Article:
Take
Take Care of Yourself (2007) in which musician Laurie Anderson was one of 107 women who responded to a note left by Calles ex-boyfriend. Photograph: Sophie Calle/Adagp, Paris & ARS, New York, 2017, Courtesy Paula Cooper Gallery, Fraenkel Gallery and Galerie Perrotin

When, at 51, her boyfriend broke up with her via email, signing off with the line Take care of yourself, she sent it to 107 female professionals to analyse. He was evaluated by a physicist, shot by a markswoman and performed by actor Jeanne Moreau. The effect was that Calles emotion was blurred and distorted with the womens professional work. The piece, which has been touring for the past 10 years, took on a life of its own, finding Calle a new audience of young women. And her work suddenly has company, not just in Tracey Emins bed, but in the raw telly, say, of Phoebe Waller-Bridges Fleabag and the novels of Chris Kraus, female artists who elevate the interior lives of women, with all the pain and blood that implies.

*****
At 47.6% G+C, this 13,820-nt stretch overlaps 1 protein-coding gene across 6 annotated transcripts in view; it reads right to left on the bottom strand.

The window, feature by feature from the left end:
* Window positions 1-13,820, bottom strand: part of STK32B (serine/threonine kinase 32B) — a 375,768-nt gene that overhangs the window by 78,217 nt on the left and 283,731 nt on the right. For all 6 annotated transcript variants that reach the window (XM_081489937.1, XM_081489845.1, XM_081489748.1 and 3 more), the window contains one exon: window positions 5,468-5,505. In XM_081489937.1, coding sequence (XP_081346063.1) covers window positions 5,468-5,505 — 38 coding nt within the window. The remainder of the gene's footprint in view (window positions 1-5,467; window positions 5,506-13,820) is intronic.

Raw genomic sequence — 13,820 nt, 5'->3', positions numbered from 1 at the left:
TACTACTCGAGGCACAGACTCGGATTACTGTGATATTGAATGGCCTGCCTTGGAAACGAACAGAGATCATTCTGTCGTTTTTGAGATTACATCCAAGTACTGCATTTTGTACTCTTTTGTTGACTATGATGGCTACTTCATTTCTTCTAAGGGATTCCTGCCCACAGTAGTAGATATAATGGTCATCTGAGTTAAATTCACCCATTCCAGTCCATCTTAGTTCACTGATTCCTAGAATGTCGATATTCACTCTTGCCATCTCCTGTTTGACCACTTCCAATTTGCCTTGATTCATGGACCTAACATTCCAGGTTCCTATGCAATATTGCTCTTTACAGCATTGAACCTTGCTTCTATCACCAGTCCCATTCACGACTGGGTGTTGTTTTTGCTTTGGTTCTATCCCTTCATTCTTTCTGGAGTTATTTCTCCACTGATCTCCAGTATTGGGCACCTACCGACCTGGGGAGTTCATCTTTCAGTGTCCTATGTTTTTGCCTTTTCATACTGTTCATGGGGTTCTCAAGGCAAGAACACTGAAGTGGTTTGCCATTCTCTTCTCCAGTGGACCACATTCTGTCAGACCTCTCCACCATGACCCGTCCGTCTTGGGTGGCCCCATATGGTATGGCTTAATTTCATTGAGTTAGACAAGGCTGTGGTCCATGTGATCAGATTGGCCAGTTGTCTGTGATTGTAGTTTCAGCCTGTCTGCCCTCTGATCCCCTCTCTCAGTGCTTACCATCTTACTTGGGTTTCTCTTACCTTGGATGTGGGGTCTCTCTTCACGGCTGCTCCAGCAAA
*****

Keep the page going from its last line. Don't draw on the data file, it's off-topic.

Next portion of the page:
Theres something of the quirky about her, of course, that word used so often as a dismissive pat on the head of women that tell intimate female stories. But, even in the shadow of a giraffe that is her mother, her eccentricity is the last thing you notice.

Sitting in a straightbacked chair, her feet bare, she warns me she compiles journalists mistakes about her, for a future project where she intends to carry out the errors they make. I laugh; she doesnt. Perhaps, I say, there is another way to collaborate on this piece. She says shell consider it, and then we talk about death for a while.